If a few years ago you told me that I’d be single for two years in a row, without any intention of changing the tune whatsoever, I wouldn’t believe it. Mainly because I was young and head over heels for a guy, I was ready to settle down and I couldn’t think of anything better than that (shame on me, I know).
You know, all those fairytales about love that we like so much, they don’t prepare you for the day you wake up empty inside, in complete apathy, because you’re not in love anymore. I remember that I used to get up every day, hoping that I would feel something again, but it never happened. It’s hard when the love is gone and you don’t have anything to hold onto anymore. It feels like you don’t have anything to believe in. It took me approximately half a year to have the guts to go solo, and despite all the difficulties and the uncertainties, I still don’t have a single regret.
Of course, after a three years relationship, readjusting wasn’t simple and I surely didn’t go easy on myself, as I kept thinking that there had to be something wrong with me. As if falling out of love was the worst deed I could do. As if it was a rational choice. The good news is, I survived –we all do- and I’ve spent my new free time trying to get back the pieces of the old me I lost along the way. I realized I was pretending to be someone I was not, just to please someone else. I believe I have learned a thing or two on the matter, and that it’s worth to share my newly acquired wisdom. Here we go.
1. It rarely is (only) your fault.
I spent a lot of time feeling guilty for breaking up with the one I thought I’d love forever, taking all the blame on me. I ended up realizing that I didn’t fall out of love out of boredom, but because I was giving everything I had and more to a guy too lazy to do anything in return. I was fighting tooth and nail to keep it together, but I was the only one making the effort. Of course, I wasn’t perfect either, but I was trying so hard to make it right that I completely lost myself in my attempt. The way I see it now, the break-up was a self-defense mechanism to cope with the loss of my identity. I think that you simply get to the point where you just get tired of hurting, and feeling frustrated, and not being understood, so your heart closes up and raises a few walls to keep the pain away. If it hurts you more than it makes you happy, it’s okay to let go.
2. Take your time to heal.
Take your time to grieve, to feel lost and vulnerable, and to find your way out of the darkness. Most importantly, you have to learn to count on yourself only, to listen to your inner voice and to be your #1 priority. Sometimes being selfish is a necessity. At the beginning you will be disoriented, you’re not accustomed to fulfilling your needs first, but you will get used to it. You have to look after yourself and you’re the best at it. Be patient, lick your wounds and take care of your mental health, there’s no pressure. Being single doesn’t have an expiry date, so don’t rush it. You just have to remember who you are and how much you’re worth.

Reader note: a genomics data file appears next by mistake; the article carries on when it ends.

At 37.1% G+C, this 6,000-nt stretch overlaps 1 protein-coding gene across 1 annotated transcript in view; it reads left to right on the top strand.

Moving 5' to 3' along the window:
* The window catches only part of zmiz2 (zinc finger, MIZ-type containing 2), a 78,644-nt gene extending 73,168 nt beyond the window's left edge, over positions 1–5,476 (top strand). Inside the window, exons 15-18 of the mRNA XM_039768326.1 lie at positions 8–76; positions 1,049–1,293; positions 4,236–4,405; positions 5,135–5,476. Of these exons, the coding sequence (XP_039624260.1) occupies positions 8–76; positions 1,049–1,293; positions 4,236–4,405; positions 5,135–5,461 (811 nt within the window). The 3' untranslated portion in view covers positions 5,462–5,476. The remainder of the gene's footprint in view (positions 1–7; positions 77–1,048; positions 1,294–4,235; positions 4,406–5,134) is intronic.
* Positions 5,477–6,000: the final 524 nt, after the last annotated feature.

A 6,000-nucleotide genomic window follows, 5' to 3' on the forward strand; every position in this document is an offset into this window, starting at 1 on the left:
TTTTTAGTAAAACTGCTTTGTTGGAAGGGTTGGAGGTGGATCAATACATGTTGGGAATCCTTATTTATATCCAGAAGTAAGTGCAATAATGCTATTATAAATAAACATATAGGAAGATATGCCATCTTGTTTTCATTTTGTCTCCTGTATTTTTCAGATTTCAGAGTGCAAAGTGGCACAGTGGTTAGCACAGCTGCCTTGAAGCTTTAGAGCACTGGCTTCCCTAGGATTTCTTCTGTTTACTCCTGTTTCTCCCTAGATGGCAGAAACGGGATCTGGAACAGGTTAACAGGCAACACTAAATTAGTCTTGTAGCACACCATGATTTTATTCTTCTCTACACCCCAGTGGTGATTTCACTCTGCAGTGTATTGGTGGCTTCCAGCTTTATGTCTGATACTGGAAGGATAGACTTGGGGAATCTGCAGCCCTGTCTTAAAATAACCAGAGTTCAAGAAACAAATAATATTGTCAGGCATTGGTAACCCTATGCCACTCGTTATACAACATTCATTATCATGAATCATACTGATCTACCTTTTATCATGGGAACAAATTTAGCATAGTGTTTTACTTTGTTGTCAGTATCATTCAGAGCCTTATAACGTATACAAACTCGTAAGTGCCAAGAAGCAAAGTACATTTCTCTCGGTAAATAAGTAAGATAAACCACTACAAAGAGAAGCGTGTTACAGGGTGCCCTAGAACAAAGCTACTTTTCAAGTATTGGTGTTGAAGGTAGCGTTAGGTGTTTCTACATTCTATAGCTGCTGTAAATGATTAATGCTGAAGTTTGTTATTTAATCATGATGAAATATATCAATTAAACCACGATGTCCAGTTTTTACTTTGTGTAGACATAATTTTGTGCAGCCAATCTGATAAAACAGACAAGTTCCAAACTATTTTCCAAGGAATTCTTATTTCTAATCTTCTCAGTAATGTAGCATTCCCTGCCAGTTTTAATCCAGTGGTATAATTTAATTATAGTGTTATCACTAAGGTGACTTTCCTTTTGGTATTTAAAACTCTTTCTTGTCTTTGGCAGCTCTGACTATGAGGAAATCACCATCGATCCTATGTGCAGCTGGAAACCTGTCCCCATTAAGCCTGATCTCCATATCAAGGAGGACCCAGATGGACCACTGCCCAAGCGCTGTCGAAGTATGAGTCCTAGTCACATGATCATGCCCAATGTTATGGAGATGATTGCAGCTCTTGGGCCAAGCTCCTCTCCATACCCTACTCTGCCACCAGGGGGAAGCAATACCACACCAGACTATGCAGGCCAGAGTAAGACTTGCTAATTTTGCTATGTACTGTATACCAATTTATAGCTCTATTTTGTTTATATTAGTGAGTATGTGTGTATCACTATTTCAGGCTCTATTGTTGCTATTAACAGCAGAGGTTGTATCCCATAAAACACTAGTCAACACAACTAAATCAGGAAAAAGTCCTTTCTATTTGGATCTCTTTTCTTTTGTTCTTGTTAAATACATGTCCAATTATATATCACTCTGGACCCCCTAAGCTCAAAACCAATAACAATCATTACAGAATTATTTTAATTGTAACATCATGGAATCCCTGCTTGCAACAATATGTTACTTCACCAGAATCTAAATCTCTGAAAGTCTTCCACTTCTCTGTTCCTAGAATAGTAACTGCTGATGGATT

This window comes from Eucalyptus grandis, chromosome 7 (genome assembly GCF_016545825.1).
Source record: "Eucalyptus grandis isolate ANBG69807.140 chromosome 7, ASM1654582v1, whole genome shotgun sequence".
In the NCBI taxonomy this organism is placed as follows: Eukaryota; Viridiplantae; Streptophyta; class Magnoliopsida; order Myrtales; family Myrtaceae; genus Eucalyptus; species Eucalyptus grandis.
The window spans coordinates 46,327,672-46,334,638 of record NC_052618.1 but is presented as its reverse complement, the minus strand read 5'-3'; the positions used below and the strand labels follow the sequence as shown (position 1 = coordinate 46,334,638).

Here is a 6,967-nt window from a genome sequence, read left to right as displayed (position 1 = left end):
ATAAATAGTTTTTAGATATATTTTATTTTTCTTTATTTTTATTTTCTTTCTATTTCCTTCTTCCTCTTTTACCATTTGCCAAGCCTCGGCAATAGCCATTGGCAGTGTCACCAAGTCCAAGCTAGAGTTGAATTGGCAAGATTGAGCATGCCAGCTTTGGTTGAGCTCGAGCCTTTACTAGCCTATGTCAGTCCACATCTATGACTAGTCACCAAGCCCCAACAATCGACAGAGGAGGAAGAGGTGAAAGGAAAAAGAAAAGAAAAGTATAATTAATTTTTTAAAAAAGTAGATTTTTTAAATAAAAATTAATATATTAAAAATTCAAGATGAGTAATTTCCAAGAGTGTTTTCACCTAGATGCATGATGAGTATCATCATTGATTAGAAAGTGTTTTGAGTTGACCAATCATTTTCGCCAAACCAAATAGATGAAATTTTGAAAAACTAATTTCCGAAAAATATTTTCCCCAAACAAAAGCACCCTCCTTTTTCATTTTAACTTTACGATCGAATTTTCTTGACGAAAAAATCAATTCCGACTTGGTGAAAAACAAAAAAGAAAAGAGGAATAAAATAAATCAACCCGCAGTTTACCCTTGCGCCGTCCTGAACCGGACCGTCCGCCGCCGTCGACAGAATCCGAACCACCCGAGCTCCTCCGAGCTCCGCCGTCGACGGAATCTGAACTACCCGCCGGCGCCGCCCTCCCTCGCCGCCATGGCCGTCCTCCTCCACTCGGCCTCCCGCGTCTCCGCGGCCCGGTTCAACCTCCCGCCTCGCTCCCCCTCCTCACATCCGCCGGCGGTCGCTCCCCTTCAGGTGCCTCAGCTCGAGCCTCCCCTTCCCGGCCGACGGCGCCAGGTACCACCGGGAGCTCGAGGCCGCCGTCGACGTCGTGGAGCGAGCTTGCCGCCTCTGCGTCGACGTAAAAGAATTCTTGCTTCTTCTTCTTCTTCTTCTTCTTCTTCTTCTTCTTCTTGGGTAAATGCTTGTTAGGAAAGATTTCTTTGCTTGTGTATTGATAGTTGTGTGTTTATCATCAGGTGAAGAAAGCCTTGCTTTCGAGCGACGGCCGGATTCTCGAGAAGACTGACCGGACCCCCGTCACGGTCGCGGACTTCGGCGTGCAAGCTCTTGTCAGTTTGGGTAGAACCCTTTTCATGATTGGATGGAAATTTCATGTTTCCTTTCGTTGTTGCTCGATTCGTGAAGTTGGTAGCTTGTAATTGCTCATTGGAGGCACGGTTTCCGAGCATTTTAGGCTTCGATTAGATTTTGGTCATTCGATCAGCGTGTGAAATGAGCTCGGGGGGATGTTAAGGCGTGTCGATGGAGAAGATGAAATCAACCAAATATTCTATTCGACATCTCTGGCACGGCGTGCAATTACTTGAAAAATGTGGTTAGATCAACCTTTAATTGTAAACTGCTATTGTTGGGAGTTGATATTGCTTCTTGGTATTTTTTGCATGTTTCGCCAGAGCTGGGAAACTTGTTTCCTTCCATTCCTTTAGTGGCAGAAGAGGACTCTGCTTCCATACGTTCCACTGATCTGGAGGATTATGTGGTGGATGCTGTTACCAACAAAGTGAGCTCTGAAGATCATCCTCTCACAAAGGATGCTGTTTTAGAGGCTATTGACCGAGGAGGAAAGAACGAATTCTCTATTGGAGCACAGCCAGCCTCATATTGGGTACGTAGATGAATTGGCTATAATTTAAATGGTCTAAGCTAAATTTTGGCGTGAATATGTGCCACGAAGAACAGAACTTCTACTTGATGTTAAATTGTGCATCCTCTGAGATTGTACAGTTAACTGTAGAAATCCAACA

3. Don’t fill the void with Mr. Nobodies.
I was six months into my lonely journey when I’ve started looking around me and I began to date random people that had nothing to do with me, just because. I tried to make them fit into a box they couldn’t fit in, I tried to adjust even if I knew it wasn’t a good fit because I didn’t like being alone. I couldn’t stand the absence of feelings, I wanted so much to be in love again that I jumped at the smallest hint of it. I soon realized it wasn’t a switch on/switch off kind of thing, and that I wasn’t doing the right thing for me: I had to work on myself to figure out what I really wanted, instead of settling down for boys beneath my worth.
4. It’s okay to break promises.
It haunted me at night when I didn’t have anyone around me to keep myself busy with. I kept rolling in bed, thinking of all the promises I broke. I am far from being a perfect human being, but I have a strict moral code: I don’t lie and I keep my word. Promises have always been a big deal to me because if you can’t keep your word, you can’t really be trusted, or at least, that’s the way I see it. I tortured myself with the thought of all the vanished promises I broke to set myself free. As a highly sensitive person, I am deeply affected by everything I feel: all the pain got under my skin, stinging me like a million needles because I was disappointed in myself and I didn’t know what to do.
Don’t go too hard on yourself. It took me a long while to understand that the most important promise you can make is to take care of yourself, and that means that if you’re in a toxic relationship you have every right to run away as fast as you can. I have finally learned to put myself first.
5. There is another kind of love.
The thing that hurt me the most at the time is that I felt like I couldn’t feel the love anymore. I’m not love material, I kept saying to myself. After a while though, I realized that love actually is all around me, in different shapes and colors. Love is my friends, love is my family, love is my favorite city. It’s the book I’ve read a thousand times and the songs I’ve listened to death to. It’s the walks in the park at sunset and the footprints in the sand at dawn. It’s the smile I give to others and the laughs of those who are around me.
In my loneliness, I never felt more loved. At the end, I lost what I thought I wanted, but I found who I was meant to be, and that’s much more than what I could hope for.